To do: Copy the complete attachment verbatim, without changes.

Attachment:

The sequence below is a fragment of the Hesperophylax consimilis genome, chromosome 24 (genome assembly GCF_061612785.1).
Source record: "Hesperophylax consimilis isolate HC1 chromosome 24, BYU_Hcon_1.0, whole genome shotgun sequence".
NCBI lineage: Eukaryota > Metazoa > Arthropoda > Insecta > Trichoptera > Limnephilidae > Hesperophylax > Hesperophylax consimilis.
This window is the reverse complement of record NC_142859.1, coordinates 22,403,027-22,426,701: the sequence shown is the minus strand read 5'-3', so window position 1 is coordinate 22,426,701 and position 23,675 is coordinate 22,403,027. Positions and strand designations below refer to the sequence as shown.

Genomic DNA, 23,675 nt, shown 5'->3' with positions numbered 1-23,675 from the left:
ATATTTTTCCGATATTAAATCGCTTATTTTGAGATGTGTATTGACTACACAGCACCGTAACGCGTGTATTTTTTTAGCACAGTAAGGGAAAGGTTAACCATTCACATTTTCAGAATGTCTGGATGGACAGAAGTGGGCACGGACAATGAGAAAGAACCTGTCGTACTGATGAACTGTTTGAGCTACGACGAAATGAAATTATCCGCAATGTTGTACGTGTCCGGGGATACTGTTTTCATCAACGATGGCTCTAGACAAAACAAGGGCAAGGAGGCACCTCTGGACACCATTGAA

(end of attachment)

The sequence below is a fragment of the Hesperophylax consimilis genome, chromosome 24 (genome assembly GCF_061612785.1).
Source record: "Hesperophylax consimilis isolate HC1 chromosome 24, BYU_Hcon_1.0, whole genome shotgun sequence".
NCBI lineage: Eukaryota > Metazoa > Arthropoda > Insecta > Trichoptera > Limnephilidae > Hesperophylax > Hesperophylax consimilis.
This window is the reverse complement of record NC_142859.1, coordinates 22,403,027-22,426,701: the sequence shown is the minus strand read 5'-3', so window position 1 is coordinate 22,426,701 and position 23,675 is coordinate 22,403,027. Positions and strand designations below refer to the sequence as shown.

Genomic DNA, 23,675 nt, shown 5'->3' with positions numbered 1-23,675 from the left:
ATATTTTTCCGATATTAAATCGCTTATTTTGAGATGTGTATTGACTACACAGCACCGTAACGCGTGTATTTTTTTAGCACAGTAAGGGAAAGGTTAACCATTCACATTTTCAGAATGTCTGGATGGACAGAAGTGGGCACGGACAATGAGAAAGAACCTGTCGTACTGATGAACTGTTTGAGCTACGACGAAATGAAATTATCCGCAATGTTGTACGTGTCCGGGGATACTGTTTTCATCAACGATGGCTCTAGACAAAACAAGGGCAAGGAGGCACCTCTGGACACCATTGAA